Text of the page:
“What can we do? This is what we have. And, with what we have, WE WILL WIN!”
I first heard this string of phrases while visiting Israel a few years ago. During our 10 day tour of the Holy Land, our guide, Eliov repeatedly used this phrase whenever he had to inform us that our plans were changing because we had met some unforeseen obstacle. Sometimes, our itinerary was altered by weather, traffic, and limited time.
A group of tourists like ours who had paid a lot of money to see promised points of interest could easily be tempted to grumble and complain about unfulfilled dreams to see what we came to see. Yet, I was amazed at how Eliov’s positivity always seems to change the morale of our group.
After hearing him repeat the statement a few times, I realized this was not only an announcement for disappointed tourists, but a worldview for the Israeli military. I asked him the origins of the phrase. He told him that he learned the phrase while serving in the IDF (Israel Defense Force). The history of Israel reveals that the tiny nation has almost always been the underdog in any national conflict. They have often faced overwhelming odds of survival because of limited resources and overwhelming opposition. Apparently, if you are going to survive in Israel, you better be able to frame reality with a question – “What can we do?”; take inventory of your resources – “This is what we have”; and crush any temptation to pout or quit with a confident declaration of victory – “With what we have, we will win!”
Now, I often find myself repeating Eliov’s mantra when I am faced with opposition and limited resources in my ministry. If you are like me, your reach always exceeds your grasp. Your vision, goals, and plans are bigger than your time, money, and team can accomplish. You wake up every morning to face unexpected challenges to your strategic plan, ninety-day goals, and daily schedule. I am easily tempted to grumble, complain, and slip into despair and defeat.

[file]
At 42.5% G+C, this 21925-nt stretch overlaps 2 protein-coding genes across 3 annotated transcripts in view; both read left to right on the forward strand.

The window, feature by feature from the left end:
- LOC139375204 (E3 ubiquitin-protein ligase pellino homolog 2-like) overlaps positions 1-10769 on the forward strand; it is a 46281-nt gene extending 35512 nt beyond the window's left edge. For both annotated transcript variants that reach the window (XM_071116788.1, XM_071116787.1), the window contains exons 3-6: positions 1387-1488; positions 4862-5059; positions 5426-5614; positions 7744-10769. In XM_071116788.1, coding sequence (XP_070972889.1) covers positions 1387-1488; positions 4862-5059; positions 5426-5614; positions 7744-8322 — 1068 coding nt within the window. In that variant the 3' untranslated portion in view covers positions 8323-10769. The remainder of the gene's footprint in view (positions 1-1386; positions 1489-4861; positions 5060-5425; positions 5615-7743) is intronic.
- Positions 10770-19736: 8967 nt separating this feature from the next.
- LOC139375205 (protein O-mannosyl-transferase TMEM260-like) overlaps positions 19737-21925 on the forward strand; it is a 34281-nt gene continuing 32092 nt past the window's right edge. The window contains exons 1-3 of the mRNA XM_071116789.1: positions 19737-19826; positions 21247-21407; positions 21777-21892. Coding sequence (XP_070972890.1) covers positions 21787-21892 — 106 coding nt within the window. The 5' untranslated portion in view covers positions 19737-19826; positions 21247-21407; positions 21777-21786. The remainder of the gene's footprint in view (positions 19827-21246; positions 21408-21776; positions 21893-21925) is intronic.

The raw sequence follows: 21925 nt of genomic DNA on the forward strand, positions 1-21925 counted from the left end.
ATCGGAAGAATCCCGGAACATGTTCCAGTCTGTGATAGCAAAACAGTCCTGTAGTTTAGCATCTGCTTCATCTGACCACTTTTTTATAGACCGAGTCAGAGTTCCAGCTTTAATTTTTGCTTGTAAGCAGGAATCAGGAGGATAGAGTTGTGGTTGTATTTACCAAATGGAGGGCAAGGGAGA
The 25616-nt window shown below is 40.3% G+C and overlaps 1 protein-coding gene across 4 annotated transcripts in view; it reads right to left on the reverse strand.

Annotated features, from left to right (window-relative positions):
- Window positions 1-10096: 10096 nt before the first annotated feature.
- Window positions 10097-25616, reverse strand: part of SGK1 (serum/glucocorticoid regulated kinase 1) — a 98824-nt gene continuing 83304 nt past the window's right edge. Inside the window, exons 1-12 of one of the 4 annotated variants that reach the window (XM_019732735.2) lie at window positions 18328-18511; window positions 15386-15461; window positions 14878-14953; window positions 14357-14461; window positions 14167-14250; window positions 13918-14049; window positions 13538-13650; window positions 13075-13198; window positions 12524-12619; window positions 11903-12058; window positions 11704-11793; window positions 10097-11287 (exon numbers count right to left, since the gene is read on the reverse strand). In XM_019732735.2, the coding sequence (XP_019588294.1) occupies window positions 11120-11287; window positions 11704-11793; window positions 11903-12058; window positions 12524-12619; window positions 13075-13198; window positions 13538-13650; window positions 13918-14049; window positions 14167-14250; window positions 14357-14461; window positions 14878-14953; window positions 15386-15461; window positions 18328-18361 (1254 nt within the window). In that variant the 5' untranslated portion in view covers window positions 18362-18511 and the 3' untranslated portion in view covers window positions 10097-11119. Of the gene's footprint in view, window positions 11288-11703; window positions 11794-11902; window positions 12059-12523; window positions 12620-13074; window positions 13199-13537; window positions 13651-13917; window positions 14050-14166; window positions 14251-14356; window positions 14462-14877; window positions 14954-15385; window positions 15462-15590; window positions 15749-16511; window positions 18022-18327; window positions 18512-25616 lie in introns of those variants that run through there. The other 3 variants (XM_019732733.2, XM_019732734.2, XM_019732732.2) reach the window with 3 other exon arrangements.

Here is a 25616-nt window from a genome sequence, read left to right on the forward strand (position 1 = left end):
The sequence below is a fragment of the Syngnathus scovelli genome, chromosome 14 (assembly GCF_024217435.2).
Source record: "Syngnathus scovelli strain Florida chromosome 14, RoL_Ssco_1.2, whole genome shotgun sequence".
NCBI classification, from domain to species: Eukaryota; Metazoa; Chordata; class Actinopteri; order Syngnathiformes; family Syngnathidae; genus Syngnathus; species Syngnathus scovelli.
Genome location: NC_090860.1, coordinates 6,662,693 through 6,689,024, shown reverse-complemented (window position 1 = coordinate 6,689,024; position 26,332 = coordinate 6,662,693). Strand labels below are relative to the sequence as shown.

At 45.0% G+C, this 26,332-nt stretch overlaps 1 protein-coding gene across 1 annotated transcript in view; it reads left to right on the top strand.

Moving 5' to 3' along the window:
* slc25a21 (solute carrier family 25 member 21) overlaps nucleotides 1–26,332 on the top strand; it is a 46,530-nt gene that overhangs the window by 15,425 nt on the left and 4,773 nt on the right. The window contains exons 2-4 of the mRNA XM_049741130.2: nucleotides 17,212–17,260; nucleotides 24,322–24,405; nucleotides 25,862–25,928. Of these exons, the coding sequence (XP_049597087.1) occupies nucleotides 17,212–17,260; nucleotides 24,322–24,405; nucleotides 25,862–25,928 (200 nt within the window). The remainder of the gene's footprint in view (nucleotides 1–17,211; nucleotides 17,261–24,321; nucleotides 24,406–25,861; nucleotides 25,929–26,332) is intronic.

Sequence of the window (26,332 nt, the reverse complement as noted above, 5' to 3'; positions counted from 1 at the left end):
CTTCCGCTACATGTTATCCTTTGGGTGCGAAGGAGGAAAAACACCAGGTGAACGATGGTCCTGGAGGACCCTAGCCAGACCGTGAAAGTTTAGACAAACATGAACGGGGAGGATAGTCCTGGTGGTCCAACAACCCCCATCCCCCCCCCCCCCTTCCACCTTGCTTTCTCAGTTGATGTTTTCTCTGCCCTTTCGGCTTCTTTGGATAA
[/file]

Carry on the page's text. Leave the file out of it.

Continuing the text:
But almost unconsciously, I hear Eliov’s voice echo in my mind. “What can we do? This is what we have. And with what we have, we will win!”
It is the worldview of the apostle Paul recorded in 2 Corinthians 4:8–10 “We are afflicted in every way, but not crushed; perplexed, but not driven to despair; persecuted, but not forsaken; struck down, but not destroyed; always carrying in the body the death of Jesus, so that the life of Jesus may also be manifested in our bodies.”
So, what obstacles met you this morning when you woke up? Are you discouraged by unfulfilled visions, unsatisfied longings, underfunded ambitions, unrecognized accomplishments, unappreciated sacrifices? Ask the question, “What CAN we do?” We can’t do everything. That doesn’t mean we can’t do something. Instead of being paralyzed by the limitations, examine the possibilities.
What DO you have? As a pastor or ministry leader, you probably have more resources than ninety percent of the pastors who have ever lived. You have more knowledge, money, communication devices, transportation, freedom, etc. than Christians in the first century or third world could ever have hoped to have. How are you leveraging what you have to make disciples while you wait for God to supply what you don’t yet have?
And, what is your worldview? Is your perspective, “God has already supplied everything I need to do everything he expects of me today…and with what I have, I will win.” Paul reflects this worldview in 2 Corinthians 2:14. “Thanks be to God, who in Christ always leads us in triumphal procession, and through us spreads the fragrance of the knowledge of him everywhere.”
Christ has already won the victory on our behalf. Until the kingdoms of this world become the kingdom of our Lord in full and final consummation, we will feel the gap between our dreams and reality. But our faith rests in the victory that Christ won over sin and the grave. We know we win in the end. But the daily grind sometimes fools us into believing we aren’t winning today. But we are!
“What can we do? This is what we have. And, with what we have, we will win!”